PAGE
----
Typings in ‘Jung’s Compass of Psychological Types’

In the book ‘Jung’s Compass of Psychological Types‘, the author, James Graham Johnston, assesses the types of the people listed below.

It should be noted that Johnston does not subscribe to the law of opposites as postulated by later theoreticians in the field. As such, his types are different and cannot be compared to the standard 16 types. For example, Johnston identifies himself as an Ni-Ti type with an Fe-Se shadow, so for example, according to his conception of function orders, his function order could be (a) Ni-Ti-Fe-Se or (b) Ti-Ni-Fe-Se, or something entirely different.

Although he agrees that there are a “primary 16” types, Johnston does not rule out that there could be more, saying, perhaps in jest, that there might as well be 2400 types in Jung’s typology when all the variations are factored in.

Johnston himself Ni + Ti
Jung Introvert + Ti + Ni + Si*
Freud Te
Eleanor Roosevelt Introvert + Fi
Chagall Preference for N over S*
Vermeer Preference for S over N*
Plato Ni + Ti
Aristotle Se
Darwin Te
Elizabeth I Fe
Julia Child Se
Andrew Carnegie Ne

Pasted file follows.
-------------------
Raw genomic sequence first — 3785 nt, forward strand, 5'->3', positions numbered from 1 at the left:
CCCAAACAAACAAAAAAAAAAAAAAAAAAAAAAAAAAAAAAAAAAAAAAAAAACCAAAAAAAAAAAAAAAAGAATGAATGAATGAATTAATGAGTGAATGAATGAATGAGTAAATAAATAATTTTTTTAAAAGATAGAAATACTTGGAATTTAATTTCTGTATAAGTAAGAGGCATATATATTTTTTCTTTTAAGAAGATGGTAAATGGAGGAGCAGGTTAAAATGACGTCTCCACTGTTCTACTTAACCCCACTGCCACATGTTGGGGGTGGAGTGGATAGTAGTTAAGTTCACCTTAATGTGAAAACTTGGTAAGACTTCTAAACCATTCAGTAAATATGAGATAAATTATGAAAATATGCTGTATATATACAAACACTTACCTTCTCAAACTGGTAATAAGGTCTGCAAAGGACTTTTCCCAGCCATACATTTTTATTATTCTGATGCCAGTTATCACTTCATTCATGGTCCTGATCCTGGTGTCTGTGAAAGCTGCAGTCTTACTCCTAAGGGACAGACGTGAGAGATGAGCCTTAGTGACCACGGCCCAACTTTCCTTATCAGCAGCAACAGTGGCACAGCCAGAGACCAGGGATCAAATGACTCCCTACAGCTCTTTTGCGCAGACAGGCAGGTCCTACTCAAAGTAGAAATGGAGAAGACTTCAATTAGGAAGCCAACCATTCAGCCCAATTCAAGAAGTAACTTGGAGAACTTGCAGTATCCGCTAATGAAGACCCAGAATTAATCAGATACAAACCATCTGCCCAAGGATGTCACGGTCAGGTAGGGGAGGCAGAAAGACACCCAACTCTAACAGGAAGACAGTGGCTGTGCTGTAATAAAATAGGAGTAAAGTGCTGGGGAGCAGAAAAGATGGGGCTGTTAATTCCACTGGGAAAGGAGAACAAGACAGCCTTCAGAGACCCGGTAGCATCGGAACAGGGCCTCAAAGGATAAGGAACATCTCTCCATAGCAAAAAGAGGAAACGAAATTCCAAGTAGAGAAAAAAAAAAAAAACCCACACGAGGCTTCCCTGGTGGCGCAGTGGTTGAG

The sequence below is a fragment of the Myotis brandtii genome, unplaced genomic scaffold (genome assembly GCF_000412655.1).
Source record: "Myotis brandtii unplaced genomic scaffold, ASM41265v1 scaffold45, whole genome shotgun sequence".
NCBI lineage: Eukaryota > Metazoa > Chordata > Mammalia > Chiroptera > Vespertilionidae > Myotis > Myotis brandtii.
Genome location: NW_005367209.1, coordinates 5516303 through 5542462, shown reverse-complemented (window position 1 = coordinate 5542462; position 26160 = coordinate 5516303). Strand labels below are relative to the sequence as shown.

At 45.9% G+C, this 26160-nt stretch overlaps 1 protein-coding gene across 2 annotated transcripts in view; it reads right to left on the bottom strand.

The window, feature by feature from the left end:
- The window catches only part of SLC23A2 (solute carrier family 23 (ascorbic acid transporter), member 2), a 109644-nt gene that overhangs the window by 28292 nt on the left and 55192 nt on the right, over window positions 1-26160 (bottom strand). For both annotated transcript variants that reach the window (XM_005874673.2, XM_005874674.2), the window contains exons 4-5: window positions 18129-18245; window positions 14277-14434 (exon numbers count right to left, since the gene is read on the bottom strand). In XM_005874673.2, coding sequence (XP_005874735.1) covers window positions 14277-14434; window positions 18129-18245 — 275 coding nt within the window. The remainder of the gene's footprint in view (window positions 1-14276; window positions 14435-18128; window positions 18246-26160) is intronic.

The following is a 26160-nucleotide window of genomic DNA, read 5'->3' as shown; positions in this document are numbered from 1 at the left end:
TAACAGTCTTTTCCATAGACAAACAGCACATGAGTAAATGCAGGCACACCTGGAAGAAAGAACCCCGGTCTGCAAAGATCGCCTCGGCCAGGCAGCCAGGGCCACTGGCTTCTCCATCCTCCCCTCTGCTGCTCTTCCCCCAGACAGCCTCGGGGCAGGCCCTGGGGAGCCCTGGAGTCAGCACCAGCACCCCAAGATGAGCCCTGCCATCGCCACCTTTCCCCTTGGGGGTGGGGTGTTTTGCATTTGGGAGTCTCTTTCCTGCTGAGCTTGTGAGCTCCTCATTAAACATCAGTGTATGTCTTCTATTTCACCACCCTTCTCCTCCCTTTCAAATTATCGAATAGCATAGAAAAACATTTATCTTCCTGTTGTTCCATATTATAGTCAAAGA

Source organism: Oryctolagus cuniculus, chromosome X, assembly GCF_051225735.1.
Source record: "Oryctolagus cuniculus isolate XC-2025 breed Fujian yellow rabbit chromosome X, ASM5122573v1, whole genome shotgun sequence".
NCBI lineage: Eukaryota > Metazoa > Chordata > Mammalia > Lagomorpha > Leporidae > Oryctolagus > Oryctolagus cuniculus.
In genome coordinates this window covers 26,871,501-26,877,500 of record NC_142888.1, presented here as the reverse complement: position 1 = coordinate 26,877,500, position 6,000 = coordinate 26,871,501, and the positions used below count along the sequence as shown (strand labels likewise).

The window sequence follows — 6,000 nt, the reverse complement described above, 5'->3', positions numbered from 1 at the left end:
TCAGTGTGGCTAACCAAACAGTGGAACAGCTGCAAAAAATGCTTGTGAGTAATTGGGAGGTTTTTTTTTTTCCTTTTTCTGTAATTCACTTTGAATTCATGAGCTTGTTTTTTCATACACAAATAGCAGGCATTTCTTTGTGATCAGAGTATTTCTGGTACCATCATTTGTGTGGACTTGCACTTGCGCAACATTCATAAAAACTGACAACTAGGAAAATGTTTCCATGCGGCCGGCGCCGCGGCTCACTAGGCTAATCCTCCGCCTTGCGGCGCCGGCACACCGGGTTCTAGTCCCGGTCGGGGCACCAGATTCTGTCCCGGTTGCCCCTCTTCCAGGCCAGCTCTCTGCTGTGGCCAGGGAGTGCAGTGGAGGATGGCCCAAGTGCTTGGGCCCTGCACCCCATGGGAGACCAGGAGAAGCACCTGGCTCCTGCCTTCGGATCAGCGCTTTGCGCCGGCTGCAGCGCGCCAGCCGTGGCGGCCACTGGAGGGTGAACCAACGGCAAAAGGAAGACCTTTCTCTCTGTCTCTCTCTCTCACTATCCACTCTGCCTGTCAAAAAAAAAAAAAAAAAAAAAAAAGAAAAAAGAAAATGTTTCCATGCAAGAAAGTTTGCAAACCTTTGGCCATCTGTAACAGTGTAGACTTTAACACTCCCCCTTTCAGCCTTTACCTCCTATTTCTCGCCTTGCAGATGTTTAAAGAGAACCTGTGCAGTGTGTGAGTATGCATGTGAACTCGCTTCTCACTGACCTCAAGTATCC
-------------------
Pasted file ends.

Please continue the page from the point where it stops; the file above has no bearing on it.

Gandhi Ni
Georgia O’Keeffe Si
Kant Ti + Ni
Schopenhauer Ni + Ti
Anne Frank Fi
Paul McCartney Introvert
J.S. Bach Introvert
Einstein Introvert + Ni + Ti
Frank Lloyd Wright Introvert
Bill Gates Ne
Steve Jobs Ne (dom) + Si (aux)
Howard Hughes Ne
Newton Ti
Planck Ti
Bohr Ti
Lao Tse Fi
Rabindranath Tagore Fi
John Keats* Fi
Monet Si
Van Gogh Si
Bob Dylan Si
Ansel Adams Si
Thomas Mann Si
Coco Chanel Si (dom) + Ne (aux)
Meister Eckhart Ni
Jakob Boeme Ni
Rufus Jones Ni
George Fox Ni
Napoleon Ne*
Karl Rahner Ti
French People Se*

*(Talking on the conceptual level and not necessarily the individual)

2 Comments

  1. I have not read the book but is it possible that the author confused what these individuals are most dependent on for their lifestyles or occupation – thus, typing their ways of life and not the persons themselves – and their whole personalities? Does he mention anything along those lines?

    It is also possible that he was identifying function-attitude axes.

  2. Where the author has inserted qualifiers that signify that he is speaking conceptually, we have marked this with an asterisk, as noted.
    In general the author takes pains to stress that he is talking about types of cognition (as Jung) and not functional roles in society (as Keirsey).
    The author does not appear to believe that function-axes are necessarily in the same opposition that Jung and Myers thought. He appears to think that Si and Ne can go together in consciousness.

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